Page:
The committee met for the first time in 2015 to discuss the importance of sustainable infrastructure in the wake of Post 2015 Agenda. The committee then agreed to provide financial aid of over $100 billion, thus making it one of the most important international development organizations capable of bringing significant change throughout Asia.
Today, China is reinforcing its “One Belt, One Road” initiative to improve land and maritime transportation ways between China and Central Asia, the Middle East and Europe, which would affect a population of over 4.4 billion people. In part, China’s initiative reflects the desire of many Asian leaders, who were previously advocating for the so-called “Silk Route Economic Belt.”
Since the establishment of “the One, Belt, One Road” initiative, however, Washington has done everything it can to dissuade its allies from joining. Washington has also lashed out at AIIB, because its objective is to end “dollar dominance” while superseding financial institutions like the World Bank and the IMF, which favour American and Japanese financial institutions.
The US Treasury Department has even gone so far as issue statement criticizing the AIIB, because it would allegedly fail to honour environmental standards, international standards for procurement, and other safeguards adopted by the World Bank and the ADB.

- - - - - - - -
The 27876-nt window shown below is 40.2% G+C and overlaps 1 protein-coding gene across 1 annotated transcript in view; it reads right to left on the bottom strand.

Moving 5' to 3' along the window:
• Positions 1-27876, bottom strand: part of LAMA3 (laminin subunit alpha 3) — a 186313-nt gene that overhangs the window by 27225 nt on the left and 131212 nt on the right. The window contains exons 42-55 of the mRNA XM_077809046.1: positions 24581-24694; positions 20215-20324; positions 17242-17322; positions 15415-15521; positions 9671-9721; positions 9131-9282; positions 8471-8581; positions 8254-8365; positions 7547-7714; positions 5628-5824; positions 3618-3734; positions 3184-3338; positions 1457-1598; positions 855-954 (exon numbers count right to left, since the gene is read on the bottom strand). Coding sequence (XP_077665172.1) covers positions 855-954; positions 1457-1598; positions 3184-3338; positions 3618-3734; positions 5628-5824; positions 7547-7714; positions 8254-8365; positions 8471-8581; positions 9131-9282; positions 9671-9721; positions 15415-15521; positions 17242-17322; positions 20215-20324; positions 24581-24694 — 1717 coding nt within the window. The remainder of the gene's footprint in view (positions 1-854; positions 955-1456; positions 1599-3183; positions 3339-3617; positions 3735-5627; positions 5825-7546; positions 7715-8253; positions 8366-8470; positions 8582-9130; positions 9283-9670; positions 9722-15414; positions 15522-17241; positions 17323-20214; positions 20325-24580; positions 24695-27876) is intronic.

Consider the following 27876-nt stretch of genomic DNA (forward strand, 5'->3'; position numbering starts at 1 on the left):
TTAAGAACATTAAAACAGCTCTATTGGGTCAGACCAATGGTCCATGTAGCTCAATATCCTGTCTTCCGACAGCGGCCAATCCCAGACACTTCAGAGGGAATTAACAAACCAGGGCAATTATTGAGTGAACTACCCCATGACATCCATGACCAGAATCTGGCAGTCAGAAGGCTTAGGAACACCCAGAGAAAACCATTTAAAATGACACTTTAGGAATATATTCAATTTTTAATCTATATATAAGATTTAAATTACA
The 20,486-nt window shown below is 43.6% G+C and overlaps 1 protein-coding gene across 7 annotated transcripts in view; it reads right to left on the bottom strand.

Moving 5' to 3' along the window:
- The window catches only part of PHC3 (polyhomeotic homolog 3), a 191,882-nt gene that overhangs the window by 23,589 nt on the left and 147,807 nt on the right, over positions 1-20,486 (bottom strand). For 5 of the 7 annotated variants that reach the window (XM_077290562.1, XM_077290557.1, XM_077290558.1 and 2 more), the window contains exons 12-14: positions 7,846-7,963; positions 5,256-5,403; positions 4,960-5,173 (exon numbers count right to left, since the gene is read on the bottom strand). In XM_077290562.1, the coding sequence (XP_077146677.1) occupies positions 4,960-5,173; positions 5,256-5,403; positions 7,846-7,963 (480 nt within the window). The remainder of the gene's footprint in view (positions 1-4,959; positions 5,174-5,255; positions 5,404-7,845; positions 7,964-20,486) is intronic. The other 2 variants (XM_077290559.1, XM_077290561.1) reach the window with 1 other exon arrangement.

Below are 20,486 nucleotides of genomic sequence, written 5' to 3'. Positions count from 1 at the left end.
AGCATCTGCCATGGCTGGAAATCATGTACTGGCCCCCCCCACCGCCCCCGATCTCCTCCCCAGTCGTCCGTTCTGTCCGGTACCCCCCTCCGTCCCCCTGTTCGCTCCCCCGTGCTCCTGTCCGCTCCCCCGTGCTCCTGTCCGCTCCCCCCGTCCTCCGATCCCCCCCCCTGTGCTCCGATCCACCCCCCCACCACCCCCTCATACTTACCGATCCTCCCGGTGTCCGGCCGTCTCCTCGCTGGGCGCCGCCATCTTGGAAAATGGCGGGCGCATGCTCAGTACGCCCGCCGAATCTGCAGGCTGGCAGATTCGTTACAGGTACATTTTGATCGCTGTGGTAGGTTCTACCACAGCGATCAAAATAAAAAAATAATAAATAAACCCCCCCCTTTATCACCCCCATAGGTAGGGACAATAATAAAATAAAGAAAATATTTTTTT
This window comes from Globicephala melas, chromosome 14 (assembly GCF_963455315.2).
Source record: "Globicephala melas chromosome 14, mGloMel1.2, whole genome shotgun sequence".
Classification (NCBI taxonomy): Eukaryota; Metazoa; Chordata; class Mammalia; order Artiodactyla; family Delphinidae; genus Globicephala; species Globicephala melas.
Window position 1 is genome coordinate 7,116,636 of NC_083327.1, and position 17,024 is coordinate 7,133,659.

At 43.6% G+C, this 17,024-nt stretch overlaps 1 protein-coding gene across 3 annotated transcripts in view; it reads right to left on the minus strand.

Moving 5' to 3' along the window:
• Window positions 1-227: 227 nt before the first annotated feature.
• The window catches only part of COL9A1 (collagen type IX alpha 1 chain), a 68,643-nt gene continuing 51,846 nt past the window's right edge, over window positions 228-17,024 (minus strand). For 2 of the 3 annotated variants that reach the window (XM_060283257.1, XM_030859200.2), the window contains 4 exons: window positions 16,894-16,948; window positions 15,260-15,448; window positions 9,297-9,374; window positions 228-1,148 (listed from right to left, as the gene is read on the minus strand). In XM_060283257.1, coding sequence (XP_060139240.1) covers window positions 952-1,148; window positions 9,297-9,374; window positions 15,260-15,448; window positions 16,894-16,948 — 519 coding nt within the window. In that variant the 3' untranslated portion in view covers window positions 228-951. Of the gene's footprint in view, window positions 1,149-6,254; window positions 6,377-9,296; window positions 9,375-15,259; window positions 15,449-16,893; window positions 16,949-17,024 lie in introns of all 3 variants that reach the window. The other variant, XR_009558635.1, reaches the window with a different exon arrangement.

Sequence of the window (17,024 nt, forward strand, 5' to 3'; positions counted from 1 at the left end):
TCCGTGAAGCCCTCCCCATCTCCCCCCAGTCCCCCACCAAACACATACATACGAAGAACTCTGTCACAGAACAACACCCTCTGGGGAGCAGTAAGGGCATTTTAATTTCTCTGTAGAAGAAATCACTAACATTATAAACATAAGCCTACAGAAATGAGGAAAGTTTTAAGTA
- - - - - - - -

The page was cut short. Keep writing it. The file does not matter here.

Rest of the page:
Washington views China’s regional economic development policies as part of an effort to bolster its dominance across Asia. By alleviating the economic issues of under-developed nations, the US fears Chinese territorial aggression will go unchallenged with the rise strengthening of Chinese “soft power.” Washington was also concerned that the AIIB would fail to adopt international standards of transparency, debt sustainability, environmental threats, and social protections.
The official endorsement of AIIB by numerous Asian leaders, however, clearly demonstrates their desire to gain access to regional and global financing that is not dependent on US, Japanese-based financial institutions.
In late July of 2015, it became clear Japan, which is America’s closest and most powerful Asian ally, would not join.
When two major strategic partners, South Korea and Australia, along with key European allies Germany, France and the United Kingdom, decided to join the AIIB, Washington adopted a new strategy. Then-Trade Department’s Undersecretary of International Affairs Nathan Sheets addressed the importance of partnership between the AIIB nations. In response, the World Bank and the ADB would seek to “strengthen international financial architecture” in an effort to maintain quality and standards.
In truth, initiatives from both Washington and Beijing are welcome. Unfortunately, they are still inadequate even when combined.
Furthermore, there is increasing talk about the role of private and how they might help fill the funding gap. Private entities, for example, have been involved in the development of sanitation facilities. The initiative of these kind help reduce healthcare costs, decrease pollution, and improve quality of life.